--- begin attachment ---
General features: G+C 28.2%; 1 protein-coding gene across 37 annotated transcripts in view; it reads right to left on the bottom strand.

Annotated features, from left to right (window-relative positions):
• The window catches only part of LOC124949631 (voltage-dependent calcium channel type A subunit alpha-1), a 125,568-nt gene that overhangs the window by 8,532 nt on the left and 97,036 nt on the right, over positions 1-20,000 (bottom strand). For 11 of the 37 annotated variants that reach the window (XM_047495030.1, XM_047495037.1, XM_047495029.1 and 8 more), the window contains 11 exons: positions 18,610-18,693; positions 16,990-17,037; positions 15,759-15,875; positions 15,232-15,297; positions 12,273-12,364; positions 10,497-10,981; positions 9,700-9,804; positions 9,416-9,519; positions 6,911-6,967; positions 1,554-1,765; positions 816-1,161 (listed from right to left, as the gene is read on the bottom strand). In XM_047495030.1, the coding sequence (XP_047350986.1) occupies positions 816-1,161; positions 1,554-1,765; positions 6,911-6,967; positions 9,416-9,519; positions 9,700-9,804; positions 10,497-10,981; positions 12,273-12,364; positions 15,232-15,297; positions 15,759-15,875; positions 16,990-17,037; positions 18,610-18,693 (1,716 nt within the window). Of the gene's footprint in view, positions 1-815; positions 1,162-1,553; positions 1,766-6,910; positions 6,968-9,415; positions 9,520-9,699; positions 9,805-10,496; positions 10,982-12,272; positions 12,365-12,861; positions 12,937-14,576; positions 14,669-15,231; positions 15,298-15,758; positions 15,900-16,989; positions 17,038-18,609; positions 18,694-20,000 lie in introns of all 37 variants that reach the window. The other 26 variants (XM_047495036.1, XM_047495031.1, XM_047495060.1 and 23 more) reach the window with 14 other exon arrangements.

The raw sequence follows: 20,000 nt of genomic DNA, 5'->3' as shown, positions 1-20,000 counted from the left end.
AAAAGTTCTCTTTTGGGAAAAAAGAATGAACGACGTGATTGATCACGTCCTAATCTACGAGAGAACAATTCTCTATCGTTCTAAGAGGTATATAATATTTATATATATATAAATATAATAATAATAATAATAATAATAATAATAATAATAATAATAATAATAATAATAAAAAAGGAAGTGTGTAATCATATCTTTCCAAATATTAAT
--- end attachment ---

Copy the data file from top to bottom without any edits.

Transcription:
General features: G+C 28.2%; 1 protein-coding gene across 37 annotated transcripts in view; it reads right to left on the bottom strand.

Annotated features, from left to right (window-relative positions):
• The window catches only part of LOC124949631 (voltage-dependent calcium channel type A subunit alpha-1), a 125,568-nt gene that overhangs the window by 8,532 nt on the left and 97,036 nt on the right, over positions 1-20,000 (bottom strand). For 11 of the 37 annotated variants that reach the window (XM_047495030.1, XM_047495037.1, XM_047495029.1 and 8 more), the window contains 11 exons: positions 18,610-18,693; positions 16,990-17,037; positions 15,759-15,875; positions 15,232-15,297; positions 12,273-12,364; positions 10,497-10,981; positions 9,700-9,804; positions 9,416-9,519; positions 6,911-6,967; positions 1,554-1,765; positions 816-1,161 (listed from right to left, as the gene is read on the bottom strand). In XM_047495030.1, the coding sequence (XP_047350986.1) occupies positions 816-1,161; positions 1,554-1,765; positions 6,911-6,967; positions 9,416-9,519; positions 9,700-9,804; positions 10,497-10,981; positions 12,273-12,364; positions 15,232-15,297; positions 15,759-15,875; positions 16,990-17,037; positions 18,610-18,693 (1,716 nt within the window). Of the gene's footprint in view, positions 1-815; positions 1,162-1,553; positions 1,766-6,910; positions 6,968-9,415; positions 9,520-9,699; positions 9,805-10,496; positions 10,982-12,272; positions 12,365-12,861; positions 12,937-14,576; positions 14,669-15,231; positions 15,298-15,758; positions 15,900-16,989; positions 17,038-18,609; positions 18,694-20,000 lie in introns of all 37 variants that reach the window. The other 26 variants (XM_047495036.1, XM_047495031.1, XM_047495060.1 and 23 more) reach the window with 14 other exon arrangements.

The raw sequence follows: 20,000 nt of genomic DNA, 5'->3' as shown, positions 1-20,000 counted from the left end.
AAAAGTTCTCTTTTGGGAAAAAAGAATGAACGACGTGATTGATCACGTCCTAATCTACGAGAGAACAATTCTCTATCGTTCTAAGAGGTATATAATATTTATATATATATAAATATAATAATAATAATAATAATAATAATAATAATAATAATAATAATAATAATAATAAAAAAGGAAGTGTGTAATCATATCTTTCCAAATATTAAT